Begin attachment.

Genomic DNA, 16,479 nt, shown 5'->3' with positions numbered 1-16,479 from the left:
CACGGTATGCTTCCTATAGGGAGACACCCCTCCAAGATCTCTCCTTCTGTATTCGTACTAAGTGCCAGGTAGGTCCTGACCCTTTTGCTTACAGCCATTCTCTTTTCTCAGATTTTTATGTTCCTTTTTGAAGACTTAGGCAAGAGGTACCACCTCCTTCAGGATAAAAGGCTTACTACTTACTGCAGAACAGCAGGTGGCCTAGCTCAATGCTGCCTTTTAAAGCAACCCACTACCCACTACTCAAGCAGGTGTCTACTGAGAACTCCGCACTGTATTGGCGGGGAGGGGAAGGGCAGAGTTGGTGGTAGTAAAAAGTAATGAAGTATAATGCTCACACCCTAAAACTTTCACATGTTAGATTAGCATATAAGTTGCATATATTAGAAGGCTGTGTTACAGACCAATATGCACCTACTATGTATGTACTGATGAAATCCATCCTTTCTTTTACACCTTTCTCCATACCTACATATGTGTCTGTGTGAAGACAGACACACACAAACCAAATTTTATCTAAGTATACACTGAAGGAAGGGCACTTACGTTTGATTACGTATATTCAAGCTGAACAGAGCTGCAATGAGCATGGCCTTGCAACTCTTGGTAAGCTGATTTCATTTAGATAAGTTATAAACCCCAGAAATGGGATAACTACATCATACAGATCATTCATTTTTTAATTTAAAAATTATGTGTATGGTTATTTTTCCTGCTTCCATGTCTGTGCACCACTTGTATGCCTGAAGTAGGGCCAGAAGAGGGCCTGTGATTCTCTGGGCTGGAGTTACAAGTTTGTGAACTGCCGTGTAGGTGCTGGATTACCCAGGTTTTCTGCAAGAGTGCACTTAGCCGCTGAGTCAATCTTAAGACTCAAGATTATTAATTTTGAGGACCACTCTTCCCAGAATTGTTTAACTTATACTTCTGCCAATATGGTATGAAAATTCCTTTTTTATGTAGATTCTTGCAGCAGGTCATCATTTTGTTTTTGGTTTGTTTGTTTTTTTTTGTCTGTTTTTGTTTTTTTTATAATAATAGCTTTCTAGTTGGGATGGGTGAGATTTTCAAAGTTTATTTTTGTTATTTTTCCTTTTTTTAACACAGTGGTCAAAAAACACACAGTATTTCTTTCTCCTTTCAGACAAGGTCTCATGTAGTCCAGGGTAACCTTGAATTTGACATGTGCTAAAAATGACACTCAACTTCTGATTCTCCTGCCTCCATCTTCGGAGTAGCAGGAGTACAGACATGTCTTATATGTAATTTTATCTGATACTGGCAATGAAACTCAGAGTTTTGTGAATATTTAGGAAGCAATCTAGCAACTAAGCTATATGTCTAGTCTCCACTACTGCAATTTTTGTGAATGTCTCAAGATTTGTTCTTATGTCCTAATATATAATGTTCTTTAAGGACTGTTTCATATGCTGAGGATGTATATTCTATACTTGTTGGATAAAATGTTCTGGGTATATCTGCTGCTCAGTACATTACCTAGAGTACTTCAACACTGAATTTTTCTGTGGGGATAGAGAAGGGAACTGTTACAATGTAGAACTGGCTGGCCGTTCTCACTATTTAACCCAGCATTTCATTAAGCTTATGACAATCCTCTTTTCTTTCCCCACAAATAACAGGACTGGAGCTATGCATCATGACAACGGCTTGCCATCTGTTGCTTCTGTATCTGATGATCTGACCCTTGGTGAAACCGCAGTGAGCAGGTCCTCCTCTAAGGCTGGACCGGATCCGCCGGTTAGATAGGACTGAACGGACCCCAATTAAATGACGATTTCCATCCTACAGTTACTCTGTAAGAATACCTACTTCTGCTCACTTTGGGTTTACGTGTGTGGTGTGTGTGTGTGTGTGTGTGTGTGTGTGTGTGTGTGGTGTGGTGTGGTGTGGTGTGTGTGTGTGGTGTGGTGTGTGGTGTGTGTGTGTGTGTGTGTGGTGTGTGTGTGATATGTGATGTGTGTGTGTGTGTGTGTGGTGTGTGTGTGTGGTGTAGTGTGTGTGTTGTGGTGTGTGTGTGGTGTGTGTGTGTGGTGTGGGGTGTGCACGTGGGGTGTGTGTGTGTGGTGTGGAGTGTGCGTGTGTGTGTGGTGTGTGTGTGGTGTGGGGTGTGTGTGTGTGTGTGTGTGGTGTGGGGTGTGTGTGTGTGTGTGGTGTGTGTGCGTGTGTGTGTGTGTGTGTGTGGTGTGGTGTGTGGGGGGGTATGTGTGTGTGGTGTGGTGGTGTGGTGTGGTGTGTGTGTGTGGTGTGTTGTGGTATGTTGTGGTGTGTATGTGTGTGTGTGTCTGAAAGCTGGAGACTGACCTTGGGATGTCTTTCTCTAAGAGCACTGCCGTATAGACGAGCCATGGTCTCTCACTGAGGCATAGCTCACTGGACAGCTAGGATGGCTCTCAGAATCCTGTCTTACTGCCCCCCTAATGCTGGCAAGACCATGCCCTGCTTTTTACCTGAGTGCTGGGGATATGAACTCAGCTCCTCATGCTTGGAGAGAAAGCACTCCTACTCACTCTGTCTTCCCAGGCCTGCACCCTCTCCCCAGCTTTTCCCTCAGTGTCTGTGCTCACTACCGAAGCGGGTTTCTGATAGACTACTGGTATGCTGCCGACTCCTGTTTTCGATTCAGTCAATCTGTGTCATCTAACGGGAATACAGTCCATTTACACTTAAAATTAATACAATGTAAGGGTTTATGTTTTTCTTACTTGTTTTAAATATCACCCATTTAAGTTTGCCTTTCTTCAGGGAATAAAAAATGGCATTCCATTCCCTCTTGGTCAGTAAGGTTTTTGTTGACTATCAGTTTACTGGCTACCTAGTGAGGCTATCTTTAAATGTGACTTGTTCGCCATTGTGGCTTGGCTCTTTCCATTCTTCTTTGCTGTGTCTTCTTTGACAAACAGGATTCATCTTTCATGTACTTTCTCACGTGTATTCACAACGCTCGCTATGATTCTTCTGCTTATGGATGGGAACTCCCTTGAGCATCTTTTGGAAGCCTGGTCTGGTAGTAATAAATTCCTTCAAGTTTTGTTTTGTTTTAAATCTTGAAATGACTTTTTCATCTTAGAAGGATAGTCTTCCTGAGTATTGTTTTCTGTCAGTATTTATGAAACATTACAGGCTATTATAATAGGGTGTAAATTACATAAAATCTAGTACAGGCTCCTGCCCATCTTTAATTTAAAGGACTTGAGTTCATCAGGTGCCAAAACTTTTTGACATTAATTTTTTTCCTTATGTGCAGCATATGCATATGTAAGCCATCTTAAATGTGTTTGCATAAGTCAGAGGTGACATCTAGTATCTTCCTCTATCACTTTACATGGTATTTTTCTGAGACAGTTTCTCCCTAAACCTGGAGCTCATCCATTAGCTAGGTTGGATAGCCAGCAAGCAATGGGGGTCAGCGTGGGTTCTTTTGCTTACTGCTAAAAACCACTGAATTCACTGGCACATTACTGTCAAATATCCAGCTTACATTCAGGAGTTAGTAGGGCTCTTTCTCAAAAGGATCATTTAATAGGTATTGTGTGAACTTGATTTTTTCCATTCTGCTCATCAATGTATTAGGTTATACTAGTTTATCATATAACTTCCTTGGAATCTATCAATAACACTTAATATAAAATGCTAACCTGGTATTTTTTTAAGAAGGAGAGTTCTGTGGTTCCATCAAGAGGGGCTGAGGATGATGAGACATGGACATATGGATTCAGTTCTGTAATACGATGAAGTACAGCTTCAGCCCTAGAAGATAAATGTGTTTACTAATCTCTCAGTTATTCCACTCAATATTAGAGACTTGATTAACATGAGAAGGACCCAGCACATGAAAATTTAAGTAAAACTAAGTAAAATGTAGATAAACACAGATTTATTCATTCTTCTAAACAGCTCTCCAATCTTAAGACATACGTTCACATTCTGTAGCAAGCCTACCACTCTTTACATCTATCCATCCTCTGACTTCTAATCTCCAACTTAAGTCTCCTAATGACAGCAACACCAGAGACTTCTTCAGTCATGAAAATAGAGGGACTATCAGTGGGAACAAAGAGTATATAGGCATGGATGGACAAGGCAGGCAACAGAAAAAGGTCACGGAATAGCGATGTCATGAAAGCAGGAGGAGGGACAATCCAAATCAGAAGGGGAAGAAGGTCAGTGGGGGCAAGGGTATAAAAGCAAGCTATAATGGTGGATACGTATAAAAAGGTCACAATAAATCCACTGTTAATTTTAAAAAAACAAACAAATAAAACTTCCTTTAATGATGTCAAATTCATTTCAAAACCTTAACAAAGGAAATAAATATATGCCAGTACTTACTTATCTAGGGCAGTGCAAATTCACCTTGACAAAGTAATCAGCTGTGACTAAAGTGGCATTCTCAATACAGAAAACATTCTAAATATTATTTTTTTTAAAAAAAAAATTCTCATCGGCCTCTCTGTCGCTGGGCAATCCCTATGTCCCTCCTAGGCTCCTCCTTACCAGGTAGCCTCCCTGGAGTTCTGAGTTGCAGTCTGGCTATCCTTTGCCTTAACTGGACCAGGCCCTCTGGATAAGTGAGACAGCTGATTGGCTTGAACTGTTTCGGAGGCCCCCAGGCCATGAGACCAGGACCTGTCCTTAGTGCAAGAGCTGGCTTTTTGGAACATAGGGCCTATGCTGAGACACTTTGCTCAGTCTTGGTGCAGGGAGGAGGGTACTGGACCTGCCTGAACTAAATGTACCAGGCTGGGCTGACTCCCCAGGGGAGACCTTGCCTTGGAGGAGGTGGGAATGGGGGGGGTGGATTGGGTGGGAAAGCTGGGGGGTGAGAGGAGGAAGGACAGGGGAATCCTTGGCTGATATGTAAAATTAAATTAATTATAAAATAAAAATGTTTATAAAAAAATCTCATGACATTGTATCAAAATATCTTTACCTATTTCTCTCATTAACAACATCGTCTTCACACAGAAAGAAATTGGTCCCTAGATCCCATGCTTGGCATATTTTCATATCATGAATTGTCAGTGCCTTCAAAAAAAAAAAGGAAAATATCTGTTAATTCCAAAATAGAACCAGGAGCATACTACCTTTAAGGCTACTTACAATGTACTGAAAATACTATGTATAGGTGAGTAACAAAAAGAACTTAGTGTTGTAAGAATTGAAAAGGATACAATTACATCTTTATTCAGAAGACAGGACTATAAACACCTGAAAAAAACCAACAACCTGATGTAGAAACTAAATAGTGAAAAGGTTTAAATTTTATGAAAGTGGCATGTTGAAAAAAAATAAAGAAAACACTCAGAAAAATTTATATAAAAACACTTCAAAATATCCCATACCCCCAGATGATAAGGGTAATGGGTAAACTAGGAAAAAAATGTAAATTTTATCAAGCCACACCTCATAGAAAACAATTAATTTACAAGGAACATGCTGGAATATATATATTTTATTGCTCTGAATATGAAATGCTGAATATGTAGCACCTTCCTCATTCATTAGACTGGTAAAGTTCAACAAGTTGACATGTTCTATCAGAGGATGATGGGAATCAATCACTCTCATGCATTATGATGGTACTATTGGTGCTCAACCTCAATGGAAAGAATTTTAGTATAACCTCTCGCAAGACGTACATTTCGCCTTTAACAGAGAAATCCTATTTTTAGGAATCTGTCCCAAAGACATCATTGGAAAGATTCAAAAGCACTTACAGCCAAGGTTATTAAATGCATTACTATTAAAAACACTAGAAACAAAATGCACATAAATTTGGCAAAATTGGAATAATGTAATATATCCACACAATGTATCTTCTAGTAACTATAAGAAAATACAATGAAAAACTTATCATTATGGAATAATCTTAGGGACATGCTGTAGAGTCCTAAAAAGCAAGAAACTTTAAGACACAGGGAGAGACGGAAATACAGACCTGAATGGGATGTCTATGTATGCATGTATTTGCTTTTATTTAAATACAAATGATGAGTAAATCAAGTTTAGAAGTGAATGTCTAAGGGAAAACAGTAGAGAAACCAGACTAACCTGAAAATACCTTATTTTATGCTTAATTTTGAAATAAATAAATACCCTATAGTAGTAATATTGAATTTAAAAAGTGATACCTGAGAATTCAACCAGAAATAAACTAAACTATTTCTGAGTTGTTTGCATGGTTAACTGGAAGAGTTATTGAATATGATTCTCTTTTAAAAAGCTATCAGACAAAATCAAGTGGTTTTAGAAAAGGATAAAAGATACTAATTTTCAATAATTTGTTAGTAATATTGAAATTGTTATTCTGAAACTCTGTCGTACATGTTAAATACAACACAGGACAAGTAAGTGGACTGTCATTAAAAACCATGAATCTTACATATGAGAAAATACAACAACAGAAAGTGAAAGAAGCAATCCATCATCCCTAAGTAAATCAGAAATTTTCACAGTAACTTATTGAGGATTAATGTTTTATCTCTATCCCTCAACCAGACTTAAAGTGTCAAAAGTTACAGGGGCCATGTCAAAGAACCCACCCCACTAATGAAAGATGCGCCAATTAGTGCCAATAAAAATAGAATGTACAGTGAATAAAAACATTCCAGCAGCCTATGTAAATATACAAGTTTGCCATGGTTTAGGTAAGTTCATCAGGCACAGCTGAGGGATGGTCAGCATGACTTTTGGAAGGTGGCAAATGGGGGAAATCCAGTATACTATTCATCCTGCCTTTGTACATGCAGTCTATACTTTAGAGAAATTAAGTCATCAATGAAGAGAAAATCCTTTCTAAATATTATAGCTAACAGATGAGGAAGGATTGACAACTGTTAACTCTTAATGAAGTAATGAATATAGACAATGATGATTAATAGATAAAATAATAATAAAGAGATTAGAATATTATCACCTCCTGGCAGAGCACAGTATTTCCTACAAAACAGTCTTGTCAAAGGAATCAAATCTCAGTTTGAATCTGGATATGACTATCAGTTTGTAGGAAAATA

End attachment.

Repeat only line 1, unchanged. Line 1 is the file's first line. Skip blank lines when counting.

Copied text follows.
Genomic DNA, 16,479 nt, shown 5'->3' with positions numbered 1-16,479 from the left: